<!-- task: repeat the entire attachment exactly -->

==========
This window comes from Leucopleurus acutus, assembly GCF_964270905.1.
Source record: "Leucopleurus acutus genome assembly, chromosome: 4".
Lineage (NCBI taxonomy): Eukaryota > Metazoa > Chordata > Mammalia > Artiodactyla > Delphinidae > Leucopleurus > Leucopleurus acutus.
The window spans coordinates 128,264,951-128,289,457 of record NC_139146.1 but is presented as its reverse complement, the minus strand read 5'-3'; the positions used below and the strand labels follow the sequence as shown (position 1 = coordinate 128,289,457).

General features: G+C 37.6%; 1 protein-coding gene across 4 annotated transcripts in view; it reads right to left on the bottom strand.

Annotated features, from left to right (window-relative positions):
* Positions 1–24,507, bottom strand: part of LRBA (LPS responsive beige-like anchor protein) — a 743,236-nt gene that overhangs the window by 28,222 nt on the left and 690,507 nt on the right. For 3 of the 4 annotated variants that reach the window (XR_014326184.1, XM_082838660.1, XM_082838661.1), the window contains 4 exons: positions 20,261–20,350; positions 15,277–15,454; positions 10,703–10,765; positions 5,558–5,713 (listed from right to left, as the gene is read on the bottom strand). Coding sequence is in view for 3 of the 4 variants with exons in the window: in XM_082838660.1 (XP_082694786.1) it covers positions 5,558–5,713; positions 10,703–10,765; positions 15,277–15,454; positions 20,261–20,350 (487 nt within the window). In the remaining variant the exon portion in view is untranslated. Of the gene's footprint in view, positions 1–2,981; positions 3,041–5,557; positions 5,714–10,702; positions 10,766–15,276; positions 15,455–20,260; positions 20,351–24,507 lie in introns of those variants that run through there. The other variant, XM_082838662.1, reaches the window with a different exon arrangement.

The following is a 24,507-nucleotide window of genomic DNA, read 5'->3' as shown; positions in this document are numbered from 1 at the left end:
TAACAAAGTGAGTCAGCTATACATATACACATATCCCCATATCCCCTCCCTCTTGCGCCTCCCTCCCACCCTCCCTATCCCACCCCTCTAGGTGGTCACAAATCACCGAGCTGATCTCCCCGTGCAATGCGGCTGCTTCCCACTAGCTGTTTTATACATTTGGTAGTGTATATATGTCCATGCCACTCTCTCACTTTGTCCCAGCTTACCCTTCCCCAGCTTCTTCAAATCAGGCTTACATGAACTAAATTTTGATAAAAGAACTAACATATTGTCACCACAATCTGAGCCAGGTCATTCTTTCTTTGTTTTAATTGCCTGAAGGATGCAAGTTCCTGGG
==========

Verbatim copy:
This window comes from Leucopleurus acutus, assembly GCF_964270905.1.
Source record: "Leucopleurus acutus genome assembly, chromosome: 4".
Lineage (NCBI taxonomy): Eukaryota > Metazoa > Chordata > Mammalia > Artiodactyla > Delphinidae > Leucopleurus > Leucopleurus acutus.
The window spans coordinates 128,264,951-128,289,457 of record NC_139146.1 but is presented as its reverse complement, the minus strand read 5'-3'; the positions used below and the strand labels follow the sequence as shown (position 1 = coordinate 128,289,457).

General features: G+C 37.6%; 1 protein-coding gene across 4 annotated transcripts in view; it reads right to left on the bottom strand.

Annotated features, from left to right (window-relative positions):
* Positions 1–24,507, bottom strand: part of LRBA (LPS responsive beige-like anchor protein) — a 743,236-nt gene that overhangs the window by 28,222 nt on the left and 690,507 nt on the right. For 3 of the 4 annotated variants that reach the window (XR_014326184.1, XM_082838660.1, XM_082838661.1), the window contains 4 exons: positions 20,261–20,350; positions 15,277–15,454; positions 10,703–10,765; positions 5,558–5,713 (listed from right to left, as the gene is read on the bottom strand). Coding sequence is in view for 3 of the 4 variants with exons in the window: in XM_082838660.1 (XP_082694786.1) it covers positions 5,558–5,713; positions 10,703–10,765; positions 15,277–15,454; positions 20,261–20,350 (487 nt within the window). In the remaining variant the exon portion in view is untranslated. Of the gene's footprint in view, positions 1–2,981; positions 3,041–5,557; positions 5,714–10,702; positions 10,766–15,276; positions 15,455–20,260; positions 20,351–24,507 lie in introns of those variants that run through there. The other variant, XM_082838662.1, reaches the window with a different exon arrangement.

The following is a 24,507-nucleotide window of genomic DNA, read 5'->3' as shown; positions in this document are numbered from 1 at the left end:
TAACAAAGTGAGTCAGCTATACATATACACATATCCCCATATCCCCTCCCTCTTGCGCCTCCCTCCCACCCTCCCTATCCCACCCCTCTAGGTGGTCACAAATCACCGAGCTGATCTCCCCGTGCAATGCGGCTGCTTCCCACTAGCTGTTTTATACATTTGGTAGTGTATATATGTCCATGCCACTCTCTCACTTTGTCCCAGCTTACCCTTCCCCAGCTTCTTCAAATCAGGCTTACATGAACTAAATTTTGATAAAAGAACTAACATATTGTCACCACAATCTGAGCCAGGTCATTCTTTCTTTGTTTTAATTGCCTGAAGGATGCAAGTTCCTGGG